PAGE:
What’s Adam Miller up to in Letters to a Young Mormon?

cover-miller-lettersLetters to a Young Mormon came out in 2013. It kicked off the Neal A. Maxwell Institute for Religious Scholarship’s Living Faith book series. I was the greenie at BYU’s Institute and it was thrilling to work on such an engaging and unique manuscript. We’ve published three more Living Faith books since then (I edit the series) and Miller kept on writing, too. His latest book is called The Gospel According to David Foster Wallace: Boredom and Addiction in an Age of Distraction. It’s a nice foil to Letters, so I’ll risk spoiling some of the magic by dissecting it a bit here.

A common reaction to Letters to a Young Mormon goes like this: “I’ve never read a Mormon book like this before, what’s going on here?” (spoken alternately with thrill or distaste…) Yes, Letters includes many Mormon words but often uses them in surprising ways. I’m about to discuss the philosopher Bruno Latour, whose work has influenced Miller, so a word of warning: I’m not a trained philosopher and it’s possible that I completely misunderstand Latour.

Bruno Latour has a problem. He’s embarrassingly religious. In his book Rejoicing: Or the Torments of Religious Speech he says he’s often “embarrassed” about things he hears at church. But he’s also embarrassed about things he hears spoken against those things when he’s away from church. As you might expect a philosopher to do, he diagnoses this as a language problem. The scriptures contain the words of life, he acknowledges, but they seem to bring death when they are merely rehashed or repeated. Latour wants them to be “renewed” instead. Otherwise, it can’t take root in his heart today and bear tangible fruit in his everyday life. The word is merely rehashed and repeated. Citing 2 Corinthians 3:6, he observes that rehashing and repeating help explain the Apostle Paul’s claim that “the letter killeth but the spirit giveth life”—yet here we are with the written words of scripture nevertheless. (Latour, 16.)

So Latour says we must renew the scriptures, rather than rehashing or repeating them. To put this in Mormon parlance, he seems to be asking us to “liken the scriptures” to ourselves. He affirms that the scriptures (and religious language more broadly—even the word “God” itself) must somehow be made more relevant to us today. We seek “fruitful interpretation,” which requires translation across language and time. Without this, our scripture and religious language devolves into vain repetition. The letter killeth. So we translate. He also uses the word “transform.”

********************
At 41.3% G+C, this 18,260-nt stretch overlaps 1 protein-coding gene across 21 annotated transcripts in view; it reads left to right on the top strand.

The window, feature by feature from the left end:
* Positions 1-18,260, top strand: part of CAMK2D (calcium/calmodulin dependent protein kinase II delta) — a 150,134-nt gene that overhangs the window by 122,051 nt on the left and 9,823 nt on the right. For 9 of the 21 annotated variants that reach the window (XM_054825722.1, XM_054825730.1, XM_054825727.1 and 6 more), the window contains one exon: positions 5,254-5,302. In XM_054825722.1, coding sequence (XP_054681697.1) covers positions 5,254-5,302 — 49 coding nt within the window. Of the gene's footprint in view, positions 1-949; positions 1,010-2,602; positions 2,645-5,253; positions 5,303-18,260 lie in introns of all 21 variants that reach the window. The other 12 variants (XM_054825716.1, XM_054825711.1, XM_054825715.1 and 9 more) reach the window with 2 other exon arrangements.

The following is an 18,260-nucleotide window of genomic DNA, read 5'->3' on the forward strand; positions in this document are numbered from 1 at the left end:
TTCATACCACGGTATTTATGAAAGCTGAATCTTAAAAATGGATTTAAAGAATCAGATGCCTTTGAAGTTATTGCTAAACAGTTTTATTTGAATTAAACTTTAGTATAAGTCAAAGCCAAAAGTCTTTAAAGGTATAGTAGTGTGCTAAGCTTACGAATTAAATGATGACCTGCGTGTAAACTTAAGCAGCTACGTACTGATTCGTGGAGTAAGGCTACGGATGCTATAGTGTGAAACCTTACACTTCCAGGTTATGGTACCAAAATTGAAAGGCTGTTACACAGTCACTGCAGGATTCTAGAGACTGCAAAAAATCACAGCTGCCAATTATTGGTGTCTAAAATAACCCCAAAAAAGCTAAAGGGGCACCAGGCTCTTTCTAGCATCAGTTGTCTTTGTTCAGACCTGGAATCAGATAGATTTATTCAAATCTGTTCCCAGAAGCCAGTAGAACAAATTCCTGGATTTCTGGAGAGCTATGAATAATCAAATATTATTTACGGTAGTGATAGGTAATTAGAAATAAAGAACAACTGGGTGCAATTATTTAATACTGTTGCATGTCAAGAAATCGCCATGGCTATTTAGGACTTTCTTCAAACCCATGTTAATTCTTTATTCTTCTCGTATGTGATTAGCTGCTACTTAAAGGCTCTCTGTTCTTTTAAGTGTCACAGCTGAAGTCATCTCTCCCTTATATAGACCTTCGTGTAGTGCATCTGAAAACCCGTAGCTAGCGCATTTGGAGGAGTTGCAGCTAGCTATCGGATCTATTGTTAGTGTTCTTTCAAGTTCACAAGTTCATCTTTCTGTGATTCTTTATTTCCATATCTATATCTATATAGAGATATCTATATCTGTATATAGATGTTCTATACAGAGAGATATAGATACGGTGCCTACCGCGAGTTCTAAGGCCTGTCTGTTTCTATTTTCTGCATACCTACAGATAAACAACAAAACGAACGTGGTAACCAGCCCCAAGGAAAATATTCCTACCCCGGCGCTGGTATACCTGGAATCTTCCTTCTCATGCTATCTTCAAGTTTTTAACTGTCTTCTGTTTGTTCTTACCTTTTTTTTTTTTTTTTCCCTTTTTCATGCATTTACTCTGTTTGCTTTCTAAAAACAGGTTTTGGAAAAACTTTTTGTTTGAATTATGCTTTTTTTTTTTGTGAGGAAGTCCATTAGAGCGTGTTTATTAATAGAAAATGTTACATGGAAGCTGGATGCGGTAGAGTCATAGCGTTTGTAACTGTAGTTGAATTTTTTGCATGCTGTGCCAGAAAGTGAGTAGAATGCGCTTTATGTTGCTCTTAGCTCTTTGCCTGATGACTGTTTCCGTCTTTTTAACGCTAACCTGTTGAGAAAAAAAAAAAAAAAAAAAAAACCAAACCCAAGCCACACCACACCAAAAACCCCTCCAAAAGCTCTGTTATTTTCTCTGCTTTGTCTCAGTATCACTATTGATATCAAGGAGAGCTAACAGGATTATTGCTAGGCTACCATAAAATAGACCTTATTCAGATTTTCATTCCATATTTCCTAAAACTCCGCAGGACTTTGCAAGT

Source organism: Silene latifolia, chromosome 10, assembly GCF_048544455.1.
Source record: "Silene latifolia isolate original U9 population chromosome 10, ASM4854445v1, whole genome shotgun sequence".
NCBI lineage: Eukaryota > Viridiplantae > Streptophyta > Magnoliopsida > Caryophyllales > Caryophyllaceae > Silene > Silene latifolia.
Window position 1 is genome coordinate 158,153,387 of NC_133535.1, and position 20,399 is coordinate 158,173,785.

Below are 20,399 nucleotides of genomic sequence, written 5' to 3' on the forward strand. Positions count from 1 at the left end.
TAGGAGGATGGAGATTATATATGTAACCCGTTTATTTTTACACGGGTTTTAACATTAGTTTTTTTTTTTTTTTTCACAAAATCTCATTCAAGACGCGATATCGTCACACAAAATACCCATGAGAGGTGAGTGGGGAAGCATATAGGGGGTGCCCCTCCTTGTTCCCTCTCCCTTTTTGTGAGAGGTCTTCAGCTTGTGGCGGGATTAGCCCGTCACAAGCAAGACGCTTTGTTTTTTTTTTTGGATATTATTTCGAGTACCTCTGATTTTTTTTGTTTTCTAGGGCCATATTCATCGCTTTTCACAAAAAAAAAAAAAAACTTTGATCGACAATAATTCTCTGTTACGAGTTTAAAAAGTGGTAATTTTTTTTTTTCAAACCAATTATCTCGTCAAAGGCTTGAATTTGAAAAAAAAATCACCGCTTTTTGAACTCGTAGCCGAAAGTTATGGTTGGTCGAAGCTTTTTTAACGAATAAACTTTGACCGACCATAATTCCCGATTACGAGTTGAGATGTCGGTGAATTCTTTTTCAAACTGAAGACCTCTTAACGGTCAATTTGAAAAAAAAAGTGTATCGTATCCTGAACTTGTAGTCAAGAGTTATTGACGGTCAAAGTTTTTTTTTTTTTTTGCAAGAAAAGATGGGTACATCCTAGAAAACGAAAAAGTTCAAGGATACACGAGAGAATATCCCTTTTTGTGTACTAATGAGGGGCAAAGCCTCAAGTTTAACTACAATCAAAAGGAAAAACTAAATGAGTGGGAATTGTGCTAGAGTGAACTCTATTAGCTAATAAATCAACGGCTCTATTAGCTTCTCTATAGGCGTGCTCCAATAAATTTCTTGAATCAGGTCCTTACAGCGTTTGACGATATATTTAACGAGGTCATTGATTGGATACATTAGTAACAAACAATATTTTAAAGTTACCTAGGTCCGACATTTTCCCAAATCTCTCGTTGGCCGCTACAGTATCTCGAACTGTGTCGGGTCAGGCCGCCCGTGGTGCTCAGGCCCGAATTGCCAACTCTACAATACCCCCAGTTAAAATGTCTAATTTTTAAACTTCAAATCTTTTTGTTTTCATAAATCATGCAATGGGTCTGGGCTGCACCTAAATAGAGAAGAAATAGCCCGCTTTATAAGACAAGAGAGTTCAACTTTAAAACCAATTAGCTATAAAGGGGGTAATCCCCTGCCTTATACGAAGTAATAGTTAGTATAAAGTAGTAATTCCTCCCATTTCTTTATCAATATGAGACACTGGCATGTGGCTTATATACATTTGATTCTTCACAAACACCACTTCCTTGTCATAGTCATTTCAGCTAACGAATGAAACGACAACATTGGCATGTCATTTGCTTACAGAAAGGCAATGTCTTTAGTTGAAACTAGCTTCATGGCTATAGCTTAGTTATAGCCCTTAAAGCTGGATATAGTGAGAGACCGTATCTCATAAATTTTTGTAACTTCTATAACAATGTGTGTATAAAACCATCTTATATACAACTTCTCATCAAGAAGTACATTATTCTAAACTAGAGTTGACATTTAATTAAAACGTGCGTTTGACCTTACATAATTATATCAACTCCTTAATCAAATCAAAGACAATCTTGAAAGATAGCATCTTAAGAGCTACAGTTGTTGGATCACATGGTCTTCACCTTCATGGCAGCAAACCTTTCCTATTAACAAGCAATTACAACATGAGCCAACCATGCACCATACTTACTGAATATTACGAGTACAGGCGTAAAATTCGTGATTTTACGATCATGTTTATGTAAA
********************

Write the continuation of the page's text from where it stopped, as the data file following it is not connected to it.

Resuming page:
If you’re like me, you already feel a bit anxious about where Latour’s going. How do we distinguish fruitful interpretation from unfaithful paraphrase? Latour anticipates our anxiety, suggesting to me that he’s dealt with it himself. He puts it like this:

How can I be sure that the transformation I’ve performed has kept the meaning intact? What if I’ve lost the meaning along the way, dropped the substance for the shadow, mislaid the spirit every bit as much as the letter?” (Latour, 18.)

What’s his answer? Bad news. He writes: “Silence on the part of the teacher. There is no rule. No trick. You have to run the same risk every time” (Latour, 17). Latour goes on to propose criteria for testing the fidelity of a translation—he’s not interested in jettisoning scripture any more than he is in subjecting it to inflexible literalism. But much of his discussion hinges on the relationship between the world as it really is and the world as we can talk about it from our limited perspective using our limited language. Religious speech—no more or less, Latour says, than scientific speech in a number of interesting ways—leads to a “fundamental disappointment.”[1]

This disappointment happens because we want direct access to truth. He calls it “double-click communication.” Like an icon on the screen, you click it twice and the result appears before you (Latour, 22, I guess he’s not a Mac user). Double clicking “allows us to act as if we could do away with all mediation by acceding directly, through sheer transparency, to a shift that would not come at the cost of some distortion” (Latour, 36). We want direct access to truth, so some people become frustrated when they realize the inevitable distortion our language causes. Other people are misled, mistaking their distorted language for the unvarnished truth itself. For Latour, both are unfortunate positions to be in.

Latour says we have other options here:

Now, you can see that he choice is never just whether to keep on repeating like a parrot or to invent everything every time from scratch, ab ovo. [Google tells me that’s Latin for “from the beginning.”] And still less to modernize, adapt, localize. It’s more a matter of understanding anew, based on present experience, what the tradition might well be able to say, lending us as it does the words, the same words, but said differently. We don’t have to innovate, but to represent the same. The repetition of harping on the same old thing is opposed by the repetition of renewal: the first seems faithful but isn’t, the second seems unfaithful, yet it alone preserves the treasure that the other squanders while believing it’s preserving it” (Latour, 72).